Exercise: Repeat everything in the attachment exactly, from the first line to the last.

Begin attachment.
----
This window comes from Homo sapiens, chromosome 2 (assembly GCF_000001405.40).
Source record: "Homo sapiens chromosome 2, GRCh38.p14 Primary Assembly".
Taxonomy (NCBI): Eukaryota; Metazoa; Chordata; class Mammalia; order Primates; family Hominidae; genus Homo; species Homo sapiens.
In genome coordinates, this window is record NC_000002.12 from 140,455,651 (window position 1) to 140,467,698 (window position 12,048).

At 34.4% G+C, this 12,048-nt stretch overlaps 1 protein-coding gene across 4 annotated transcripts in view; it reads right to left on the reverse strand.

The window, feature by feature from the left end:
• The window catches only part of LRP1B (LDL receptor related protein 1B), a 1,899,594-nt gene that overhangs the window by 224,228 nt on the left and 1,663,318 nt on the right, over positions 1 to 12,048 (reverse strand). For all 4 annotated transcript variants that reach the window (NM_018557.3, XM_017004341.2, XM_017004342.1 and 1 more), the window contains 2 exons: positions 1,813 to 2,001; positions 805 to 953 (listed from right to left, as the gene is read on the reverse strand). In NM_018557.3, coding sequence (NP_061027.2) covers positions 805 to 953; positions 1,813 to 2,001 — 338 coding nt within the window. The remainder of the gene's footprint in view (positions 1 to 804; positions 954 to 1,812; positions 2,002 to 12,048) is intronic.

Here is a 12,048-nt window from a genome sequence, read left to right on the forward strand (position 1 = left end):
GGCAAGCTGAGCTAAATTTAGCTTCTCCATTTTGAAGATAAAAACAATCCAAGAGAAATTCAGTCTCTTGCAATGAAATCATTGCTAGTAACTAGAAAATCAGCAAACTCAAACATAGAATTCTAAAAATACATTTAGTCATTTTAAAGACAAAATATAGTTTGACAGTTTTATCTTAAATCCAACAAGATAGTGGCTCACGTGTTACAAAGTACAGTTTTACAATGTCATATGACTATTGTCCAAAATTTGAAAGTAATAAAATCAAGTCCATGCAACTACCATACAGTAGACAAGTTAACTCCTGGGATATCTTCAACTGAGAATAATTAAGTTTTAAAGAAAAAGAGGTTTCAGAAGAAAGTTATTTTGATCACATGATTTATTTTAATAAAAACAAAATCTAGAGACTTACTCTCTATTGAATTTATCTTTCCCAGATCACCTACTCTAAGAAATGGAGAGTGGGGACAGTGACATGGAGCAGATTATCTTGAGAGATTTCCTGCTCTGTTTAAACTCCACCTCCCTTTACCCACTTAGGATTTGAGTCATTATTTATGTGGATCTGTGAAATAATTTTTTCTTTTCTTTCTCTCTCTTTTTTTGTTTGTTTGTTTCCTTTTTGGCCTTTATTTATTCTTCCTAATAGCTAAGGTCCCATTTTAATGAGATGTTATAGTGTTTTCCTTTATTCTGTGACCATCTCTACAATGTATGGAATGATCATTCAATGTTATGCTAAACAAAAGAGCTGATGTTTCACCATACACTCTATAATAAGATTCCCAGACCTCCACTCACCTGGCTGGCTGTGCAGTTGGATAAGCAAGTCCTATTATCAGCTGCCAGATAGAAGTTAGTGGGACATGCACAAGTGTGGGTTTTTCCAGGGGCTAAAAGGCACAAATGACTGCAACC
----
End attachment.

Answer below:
This window comes from Homo sapiens, chromosome 2 (assembly GCF_000001405.40).
Source record: "Homo sapiens chromosome 2, GRCh38.p14 Primary Assembly".
Taxonomy (NCBI): Eukaryota; Metazoa; Chordata; class Mammalia; order Primates; family Hominidae; genus Homo; species Homo sapiens.
In genome coordinates, this window is record NC_000002.12 from 140,455,651 (window position 1) to 140,467,698 (window position 12,048).

At 34.4% G+C, this 12,048-nt stretch overlaps 1 protein-coding gene across 4 annotated transcripts in view; it reads right to left on the reverse strand.

The window, feature by feature from the left end:
• The window catches only part of LRP1B (LDL receptor related protein 1B), a 1,899,594-nt gene that overhangs the window by 224,228 nt on the left and 1,663,318 nt on the right, over positions 1 to 12,048 (reverse strand). For all 4 annotated transcript variants that reach the window (NM_018557.3, XM_017004341.2, XM_017004342.1 and 1 more), the window contains 2 exons: positions 1,813 to 2,001; positions 805 to 953 (listed from right to left, as the gene is read on the reverse strand). In NM_018557.3, coding sequence (NP_061027.2) covers positions 805 to 953; positions 1,813 to 2,001 — 338 coding nt within the window. The remainder of the gene's footprint in view (positions 1 to 804; positions 954 to 1,812; positions 2,002 to 12,048) is intronic.

Here is a 12,048-nt window from a genome sequence, read left to right on the forward strand (position 1 = left end):
GGCAAGCTGAGCTAAATTTAGCTTCTCCATTTTGAAGATAAAAACAATCCAAGAGAAATTCAGTCTCTTGCAATGAAATCATTGCTAGTAACTAGAAAATCAGCAAACTCAAACATAGAATTCTAAAAATACATTTAGTCATTTTAAAGACAAAATATAGTTTGACAGTTTTATCTTAAATCCAACAAGATAGTGGCTCACGTGTTACAAAGTACAGTTTTACAATGTCATATGACTATTGTCCAAAATTTGAAAGTAATAAAATCAAGTCCATGCAACTACCATACAGTAGACAAGTTAACTCCTGGGATATCTTCAACTGAGAATAATTAAGTTTTAAAGAAAAAGAGGTTTCAGAAGAAAGTTATTTTGATCACATGATTTATTTTAATAAAAACAAAATCTAGAGACTTACTCTCTATTGAATTTATCTTTCCCAGATCACCTACTCTAAGAAATGGAGAGTGGGGACAGTGACATGGAGCAGATTATCTTGAGAGATTTCCTGCTCTGTTTAAACTCCACCTCCCTTTACCCACTTAGGATTTGAGTCATTATTTATGTGGATCTGTGAAATAATTTTTTCTTTTCTTTCTCTCTCTTTTTTTGTTTGTTTGTTTCCTTTTTGGCCTTTATTTATTCTTCCTAATAGCTAAGGTCCCATTTTAATGAGATGTTATAGTGTTTTCCTTTATTCTGTGACCATCTCTACAATGTATGGAATGATCATTCAATGTTATGCTAAACAAAAGAGCTGATGTTTCACCATACACTCTATAATAAGATTCCCAGACCTCCACTCACCTGGCTGGCTGTGCAGTTGGATAAGCAAGTCCTATTATCAGCTGCCAGATAGAAGTTAGTGGGACATGCACAAGTGTGGGTTTTTCCAGGGGCTAAAAGGCACAAATGACTGCAACC